Approximately 1% of a topically applied dose penetrates the human eye;15 remaining portion is absorbed into systemic circulation through blood vessels in the conjunctiva and mucous membranes of the nose, pharynx, esophagus, and GI tract.6 15
Prodrug; absorbed through the cornea following ocular instillation and rapidly hydrolyzed to active form (latanoprost acid).1 6 14 15 16 18 Peak plasma concentrations of latanoprost acid occur within 2 hours.1 15
Reduction in IOP generally occurs within 3–4 hours after topical application and peaks within 8–12 hours.
Effects on IOP generally persist for up to 24 hours or longer.1 10 11 12 13 15 17
Following long-term therapy (i.e., 6 months), pharmacologic effects may persist for at least 14 days after the drug is discontinued.15
The volume of distribution of latanoprost acid in humans following ocular or IV administration is 0.36 or 0.16 L/kg, respectively.1 15 Latanoprost acid can be measured in aqueous humor during the first 4 hours, and in plasma only during the first hour after ocular instillation.1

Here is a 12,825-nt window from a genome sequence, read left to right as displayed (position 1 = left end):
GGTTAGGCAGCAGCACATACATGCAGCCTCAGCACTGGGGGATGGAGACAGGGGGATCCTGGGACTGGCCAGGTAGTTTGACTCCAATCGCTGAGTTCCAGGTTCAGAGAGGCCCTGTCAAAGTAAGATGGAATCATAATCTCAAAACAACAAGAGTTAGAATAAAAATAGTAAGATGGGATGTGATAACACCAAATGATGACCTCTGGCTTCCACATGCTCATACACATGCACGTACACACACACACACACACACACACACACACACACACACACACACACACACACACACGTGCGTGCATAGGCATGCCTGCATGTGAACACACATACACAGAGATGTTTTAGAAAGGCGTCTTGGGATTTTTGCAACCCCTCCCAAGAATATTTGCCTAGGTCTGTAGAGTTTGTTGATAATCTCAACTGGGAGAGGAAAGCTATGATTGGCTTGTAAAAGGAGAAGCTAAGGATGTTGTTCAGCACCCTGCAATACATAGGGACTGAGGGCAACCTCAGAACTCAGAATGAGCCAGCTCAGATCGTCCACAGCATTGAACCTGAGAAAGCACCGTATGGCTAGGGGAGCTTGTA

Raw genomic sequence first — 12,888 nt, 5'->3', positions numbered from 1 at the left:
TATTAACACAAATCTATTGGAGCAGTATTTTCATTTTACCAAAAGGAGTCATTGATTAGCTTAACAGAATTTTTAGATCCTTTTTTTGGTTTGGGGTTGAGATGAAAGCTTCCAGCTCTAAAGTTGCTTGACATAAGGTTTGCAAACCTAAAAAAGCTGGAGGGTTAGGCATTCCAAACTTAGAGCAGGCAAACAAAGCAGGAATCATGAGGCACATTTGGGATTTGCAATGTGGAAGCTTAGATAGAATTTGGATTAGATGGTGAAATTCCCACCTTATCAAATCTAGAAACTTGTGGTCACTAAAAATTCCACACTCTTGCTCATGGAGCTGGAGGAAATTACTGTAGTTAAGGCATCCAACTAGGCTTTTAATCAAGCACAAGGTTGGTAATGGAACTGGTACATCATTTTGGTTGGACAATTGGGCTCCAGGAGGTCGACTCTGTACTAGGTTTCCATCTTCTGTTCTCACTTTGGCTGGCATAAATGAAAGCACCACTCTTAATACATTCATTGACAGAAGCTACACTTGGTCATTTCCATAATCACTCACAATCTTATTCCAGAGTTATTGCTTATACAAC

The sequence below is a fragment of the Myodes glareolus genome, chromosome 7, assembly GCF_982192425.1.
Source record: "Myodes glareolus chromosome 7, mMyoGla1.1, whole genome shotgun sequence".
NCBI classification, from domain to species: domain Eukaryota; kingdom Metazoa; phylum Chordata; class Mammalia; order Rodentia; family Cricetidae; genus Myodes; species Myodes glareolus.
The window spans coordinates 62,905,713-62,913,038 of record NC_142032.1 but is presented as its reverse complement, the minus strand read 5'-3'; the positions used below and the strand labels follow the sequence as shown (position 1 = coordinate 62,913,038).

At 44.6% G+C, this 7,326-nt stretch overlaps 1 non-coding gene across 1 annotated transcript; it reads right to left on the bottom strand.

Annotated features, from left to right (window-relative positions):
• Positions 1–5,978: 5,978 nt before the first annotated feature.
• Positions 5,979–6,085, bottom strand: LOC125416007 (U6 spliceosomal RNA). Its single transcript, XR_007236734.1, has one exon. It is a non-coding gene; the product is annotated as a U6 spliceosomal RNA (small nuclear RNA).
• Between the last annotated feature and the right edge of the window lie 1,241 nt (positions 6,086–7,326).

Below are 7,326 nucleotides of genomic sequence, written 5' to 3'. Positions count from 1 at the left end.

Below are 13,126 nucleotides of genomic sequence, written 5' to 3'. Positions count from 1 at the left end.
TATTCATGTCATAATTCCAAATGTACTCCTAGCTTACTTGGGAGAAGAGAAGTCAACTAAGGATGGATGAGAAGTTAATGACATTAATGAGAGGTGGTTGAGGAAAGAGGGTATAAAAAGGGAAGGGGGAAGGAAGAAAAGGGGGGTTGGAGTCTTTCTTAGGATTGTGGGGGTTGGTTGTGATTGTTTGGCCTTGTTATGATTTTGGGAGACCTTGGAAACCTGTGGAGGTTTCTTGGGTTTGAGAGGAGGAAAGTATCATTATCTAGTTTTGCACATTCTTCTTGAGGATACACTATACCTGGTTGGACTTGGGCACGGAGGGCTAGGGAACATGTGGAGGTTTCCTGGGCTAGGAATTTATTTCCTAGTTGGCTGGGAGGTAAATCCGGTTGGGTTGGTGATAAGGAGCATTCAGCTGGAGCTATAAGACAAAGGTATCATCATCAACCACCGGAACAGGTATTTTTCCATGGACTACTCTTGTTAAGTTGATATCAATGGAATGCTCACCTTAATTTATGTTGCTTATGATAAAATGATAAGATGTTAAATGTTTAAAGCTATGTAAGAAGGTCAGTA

Not known whether the drug or its metabolites distribute into milk in humans.1
Rapidly hydrolyzed by esterases in the cornea and plasma to biologically active form (latanoprost acid).1 15 16 33
Systemically absorbed latanoprost acid is metabolized in the liver.1 15
Metabolites are excreted principally in urine; however, biliary excretion also may occur.1 6 15 Unchanged latanoprost or latanoprost acid generally are not recovered in urine or feces.15 Following topical administration of radiolabeled latanoprost to the eye, 88% of the dose was eliminated in urine.15
The elimination half-life of latanoprost acid from aqueous humor is approximately 3 hours.15
Following topical application to the eye, the plasma elimination half-life of latanoprost acid is approximately 17 minutes.15
Unopened bottles: refrigerate at 2–8°C and protect from light.1 15
Opened bottles: room temperature (not exceeding 25°C) for up to 6 weeks.1
Selective prostanoid agonist.1 2 3 5 6 7 8 9 33 40
Appears to reduce IOP by increasing uveoscleral outflow of aqueous humor.1 2 3 5 6 7 9 31 32 33
Advice to Patients
Risk of changes in eyelashes and permanent darkening of iris, eyelashes, or skin around the eyes associated with therapy.1 Potential for disparity between eyes if only one eye is treated.1 36